Risk is defined as “a situation involving exposure to danger.” So what is application security risk? Along these lines, application security risk can be defined as “the danger application code is exposed to."
At IMMUNIO, we believe that traditional approaches to application security are highly inefficient, and we’re dedicated to changing the AppSec paradigm.
We’ve built a solution that is radically different. We believe our approach provides much broader security protections for web apps, significantly reduces the risk of exploitation, and is far easier to implement and maintain than more traditional solutions such as Web Application Firewalls (WAFs).
Application code -- the code that you write and/or run -- is at risk of exploitation of design or implementation flaws. The web application security skills gap in many organizations also contributes to this exposure, as more and more code is written with less and less secure coding know how. The danger to application code consists of exploits that can harm any or all of the following:
For us practitioners in the field, we have known for decades that all code is at significant risk until security best practices are implemented to drastically reduce that risk.
Why? Because coding is easy, but secure coding is hard. Developers are measured by how fast they write code, not how securely they write code. Most developers do not understand the intricacies of writing secure code (let alone advanced hacking). New security research pops up all the time, and it’s difficult to stay on top of new developments. And there simply aren’t enough security professionals available to keep apps as secure as they can be.
Application security, then, is the body of knowledge (and the associated industry and technology) whose mission is to reduce the risk to applications.
The application security industry as a whole is focused on dealing with danger through identifying application code exposures. The industry is myopically focused on minimizing the occurrences of vulnerable lines of code in applications. Many solutions aim to help you identify where this vulnerable code exists, so that you can, eventually, remediate it by fixing the affected lines of code. The industry is focused on minimizing risk by minimizing exposure.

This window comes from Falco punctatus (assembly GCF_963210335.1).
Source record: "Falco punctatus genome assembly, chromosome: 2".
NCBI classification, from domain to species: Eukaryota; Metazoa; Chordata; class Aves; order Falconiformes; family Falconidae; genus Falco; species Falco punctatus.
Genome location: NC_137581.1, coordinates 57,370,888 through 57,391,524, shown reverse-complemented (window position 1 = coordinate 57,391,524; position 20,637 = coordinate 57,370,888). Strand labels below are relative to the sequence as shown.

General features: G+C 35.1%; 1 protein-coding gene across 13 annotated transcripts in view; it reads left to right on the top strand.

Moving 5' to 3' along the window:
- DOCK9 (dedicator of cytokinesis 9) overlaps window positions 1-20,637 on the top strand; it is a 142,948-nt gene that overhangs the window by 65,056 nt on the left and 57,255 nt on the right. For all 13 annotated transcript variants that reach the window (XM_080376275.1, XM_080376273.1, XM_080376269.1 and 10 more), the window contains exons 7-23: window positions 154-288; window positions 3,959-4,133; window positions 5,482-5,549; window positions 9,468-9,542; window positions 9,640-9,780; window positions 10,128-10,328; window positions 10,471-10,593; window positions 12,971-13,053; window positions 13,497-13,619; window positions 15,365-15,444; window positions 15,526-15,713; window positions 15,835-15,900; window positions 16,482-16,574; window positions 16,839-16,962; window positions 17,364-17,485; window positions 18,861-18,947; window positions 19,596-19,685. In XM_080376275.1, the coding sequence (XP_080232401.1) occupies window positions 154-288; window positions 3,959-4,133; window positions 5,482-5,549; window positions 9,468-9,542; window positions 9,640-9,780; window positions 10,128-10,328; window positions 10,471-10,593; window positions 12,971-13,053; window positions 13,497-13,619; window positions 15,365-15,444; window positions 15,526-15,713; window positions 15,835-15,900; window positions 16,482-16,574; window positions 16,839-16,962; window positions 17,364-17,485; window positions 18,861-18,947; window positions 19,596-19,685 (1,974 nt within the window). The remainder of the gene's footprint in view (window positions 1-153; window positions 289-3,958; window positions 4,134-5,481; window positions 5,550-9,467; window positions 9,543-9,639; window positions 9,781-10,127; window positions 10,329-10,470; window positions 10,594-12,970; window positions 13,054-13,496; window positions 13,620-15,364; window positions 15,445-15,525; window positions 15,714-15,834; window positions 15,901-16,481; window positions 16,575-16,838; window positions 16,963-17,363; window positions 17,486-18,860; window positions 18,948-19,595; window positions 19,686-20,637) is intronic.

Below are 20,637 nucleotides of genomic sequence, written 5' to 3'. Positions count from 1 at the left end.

IMMUNIO’s approach is different -- radically different. Our goal is to minimize risk by minimizing exploitation. (To see examples of how IMMUNIO does this, take a look at this video, as well as this one, showing how our solution protects against real Rails vulnerabilities.) Instead of focusing on finding all the places where your code is vulnerable, we make sure these inevitable vulnerabilities cannot be exploited by attackers to harm your systems, your data, or your customers.
We argue that the latter approach is orders of magnitude more efficient than the traditional approach. We believe the future of application security programs has to start with tools that safeguard against the exploitation of vulnerabilities.
Comparison of the Current Model to a Modern RASP Model
The canonical example of an application vulnerability occurs when developers write code that trusts user input. The exploit is made possible when attackers figure this out and craft an input that subverts the system to their will. This type of of injection vulnerability is so common that it is the number one type of vulnerability on the OWASP Top 10 list.
Before any security assessment or code review can take place to identify this security bug, the vulnerability has been introduced into the application, where it lurks unseen. The application is now “at risk.”
Later, the bug may be identified. A source code review, perhaps undertaken with a static analysis, or perhaps identified via pentesting, may reveal this vulnerability. Since both these activities (source code review and pen testing) are processes that involve humans (at least in some capacity) using imperfect tools, this vulnerability may linger for an extended period. Indeed, many recent vulnerabilities sat dormant in code for years before being discovered.